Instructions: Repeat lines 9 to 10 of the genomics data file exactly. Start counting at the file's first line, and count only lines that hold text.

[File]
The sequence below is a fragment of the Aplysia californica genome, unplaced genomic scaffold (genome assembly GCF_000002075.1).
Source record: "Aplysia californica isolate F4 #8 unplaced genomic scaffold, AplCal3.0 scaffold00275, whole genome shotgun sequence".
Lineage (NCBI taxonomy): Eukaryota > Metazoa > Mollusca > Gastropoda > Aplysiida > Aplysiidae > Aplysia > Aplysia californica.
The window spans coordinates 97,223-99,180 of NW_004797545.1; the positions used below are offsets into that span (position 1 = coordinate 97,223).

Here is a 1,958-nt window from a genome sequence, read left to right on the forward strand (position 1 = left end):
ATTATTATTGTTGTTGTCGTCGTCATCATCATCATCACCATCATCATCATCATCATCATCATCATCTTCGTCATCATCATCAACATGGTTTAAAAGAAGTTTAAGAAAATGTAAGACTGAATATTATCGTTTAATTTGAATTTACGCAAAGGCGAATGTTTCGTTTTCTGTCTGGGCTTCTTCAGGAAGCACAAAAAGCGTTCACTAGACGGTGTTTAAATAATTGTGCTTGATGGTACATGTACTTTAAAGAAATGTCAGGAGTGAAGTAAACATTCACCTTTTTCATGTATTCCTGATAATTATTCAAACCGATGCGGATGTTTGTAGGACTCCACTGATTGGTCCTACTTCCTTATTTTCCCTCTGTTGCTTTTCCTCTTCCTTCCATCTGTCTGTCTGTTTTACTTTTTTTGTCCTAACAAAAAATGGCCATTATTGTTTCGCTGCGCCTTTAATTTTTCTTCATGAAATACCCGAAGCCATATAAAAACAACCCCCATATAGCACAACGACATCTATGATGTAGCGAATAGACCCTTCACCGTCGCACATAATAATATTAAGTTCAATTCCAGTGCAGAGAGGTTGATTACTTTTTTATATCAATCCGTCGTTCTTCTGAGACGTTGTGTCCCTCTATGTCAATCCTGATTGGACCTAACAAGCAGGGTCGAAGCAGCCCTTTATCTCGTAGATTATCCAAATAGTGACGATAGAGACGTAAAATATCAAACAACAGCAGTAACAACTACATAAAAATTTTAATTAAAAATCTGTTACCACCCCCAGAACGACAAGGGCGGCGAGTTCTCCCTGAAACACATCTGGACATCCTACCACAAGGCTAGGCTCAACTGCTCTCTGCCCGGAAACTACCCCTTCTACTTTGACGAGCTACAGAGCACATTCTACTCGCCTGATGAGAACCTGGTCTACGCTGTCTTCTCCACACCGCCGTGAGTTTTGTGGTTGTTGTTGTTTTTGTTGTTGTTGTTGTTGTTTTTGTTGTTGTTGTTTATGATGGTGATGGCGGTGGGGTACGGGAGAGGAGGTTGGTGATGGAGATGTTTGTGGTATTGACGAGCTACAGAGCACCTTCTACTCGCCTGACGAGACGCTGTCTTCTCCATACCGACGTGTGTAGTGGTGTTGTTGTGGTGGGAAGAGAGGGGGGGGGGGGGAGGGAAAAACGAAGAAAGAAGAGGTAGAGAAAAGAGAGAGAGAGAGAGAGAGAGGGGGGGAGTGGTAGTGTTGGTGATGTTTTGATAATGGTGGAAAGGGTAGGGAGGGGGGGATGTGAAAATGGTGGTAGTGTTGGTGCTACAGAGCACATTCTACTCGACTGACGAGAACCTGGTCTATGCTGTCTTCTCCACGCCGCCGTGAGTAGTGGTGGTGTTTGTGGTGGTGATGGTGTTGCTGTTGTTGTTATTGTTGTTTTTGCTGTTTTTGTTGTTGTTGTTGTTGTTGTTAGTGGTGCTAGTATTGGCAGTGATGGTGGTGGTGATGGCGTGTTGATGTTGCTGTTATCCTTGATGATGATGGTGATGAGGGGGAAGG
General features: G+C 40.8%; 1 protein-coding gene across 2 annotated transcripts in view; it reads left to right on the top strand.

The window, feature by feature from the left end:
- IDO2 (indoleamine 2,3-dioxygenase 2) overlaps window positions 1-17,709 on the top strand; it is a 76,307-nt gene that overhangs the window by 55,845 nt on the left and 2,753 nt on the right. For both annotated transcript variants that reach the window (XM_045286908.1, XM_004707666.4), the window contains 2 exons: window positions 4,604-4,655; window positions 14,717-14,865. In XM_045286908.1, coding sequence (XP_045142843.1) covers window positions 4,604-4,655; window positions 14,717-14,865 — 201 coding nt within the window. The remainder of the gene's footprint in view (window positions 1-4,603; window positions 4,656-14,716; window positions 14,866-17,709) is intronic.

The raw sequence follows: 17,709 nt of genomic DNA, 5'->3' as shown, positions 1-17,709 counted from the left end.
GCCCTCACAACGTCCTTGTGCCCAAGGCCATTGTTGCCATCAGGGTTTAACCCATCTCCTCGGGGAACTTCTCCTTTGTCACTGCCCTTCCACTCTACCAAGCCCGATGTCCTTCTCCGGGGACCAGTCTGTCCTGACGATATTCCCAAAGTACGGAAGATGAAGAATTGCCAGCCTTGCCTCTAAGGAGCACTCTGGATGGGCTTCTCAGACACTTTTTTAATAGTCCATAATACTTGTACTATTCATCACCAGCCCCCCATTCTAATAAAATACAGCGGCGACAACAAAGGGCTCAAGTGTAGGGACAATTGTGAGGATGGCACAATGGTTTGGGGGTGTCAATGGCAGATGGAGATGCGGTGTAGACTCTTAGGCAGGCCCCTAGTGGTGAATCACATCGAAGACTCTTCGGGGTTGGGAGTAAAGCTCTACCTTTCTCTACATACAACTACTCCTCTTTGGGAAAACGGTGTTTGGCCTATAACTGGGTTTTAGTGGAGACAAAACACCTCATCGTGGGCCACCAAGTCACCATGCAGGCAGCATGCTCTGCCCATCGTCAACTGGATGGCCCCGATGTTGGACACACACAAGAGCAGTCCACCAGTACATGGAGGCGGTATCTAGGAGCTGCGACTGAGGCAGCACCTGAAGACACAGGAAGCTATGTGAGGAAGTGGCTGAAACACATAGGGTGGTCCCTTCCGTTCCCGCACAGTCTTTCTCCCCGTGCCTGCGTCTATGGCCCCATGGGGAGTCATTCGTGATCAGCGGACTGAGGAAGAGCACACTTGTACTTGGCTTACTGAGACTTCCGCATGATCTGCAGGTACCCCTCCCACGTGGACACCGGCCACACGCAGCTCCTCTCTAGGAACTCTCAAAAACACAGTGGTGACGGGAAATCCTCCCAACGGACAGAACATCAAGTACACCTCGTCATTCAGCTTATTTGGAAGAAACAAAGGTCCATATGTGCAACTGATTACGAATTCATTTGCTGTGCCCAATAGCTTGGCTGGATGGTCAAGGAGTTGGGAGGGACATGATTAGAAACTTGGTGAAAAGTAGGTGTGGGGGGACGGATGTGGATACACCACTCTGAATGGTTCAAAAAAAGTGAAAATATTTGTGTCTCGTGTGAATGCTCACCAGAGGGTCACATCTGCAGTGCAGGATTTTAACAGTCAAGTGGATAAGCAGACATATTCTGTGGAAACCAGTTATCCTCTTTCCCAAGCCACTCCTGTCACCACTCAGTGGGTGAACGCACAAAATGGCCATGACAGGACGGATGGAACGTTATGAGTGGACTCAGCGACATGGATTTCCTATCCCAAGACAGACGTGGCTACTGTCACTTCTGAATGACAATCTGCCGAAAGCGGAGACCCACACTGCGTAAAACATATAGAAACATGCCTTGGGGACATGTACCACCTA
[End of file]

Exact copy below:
- IDO2 (indoleamine 2,3-dioxygenase 2) overlaps window positions 1-17,709 on the top strand; it is a 76,307-nt gene that overhangs the window by 55,845 nt on the left and 2,753 nt on the right. For both annotated transcript variants that reach the window (XM_045286908.1, XM_004707666.4), the window contains 2 exons: window positions 4,604-4,655; window positions 14,717-14,865. In XM_045286908.1, coding sequence (XP_045142843.1) covers window positions 4,604-4,655; window positions 14,717-14,865 — 201 coding nt within the window. The remainder of the gene's footprint in view (window positions 1-4,603; window positions 4,656-14,716; window positions 14,866-17,709) is intronic.

The raw sequence follows: 17,709 nt of genomic DNA, 5'->3' as shown, positions 1-17,709 counted from the left end.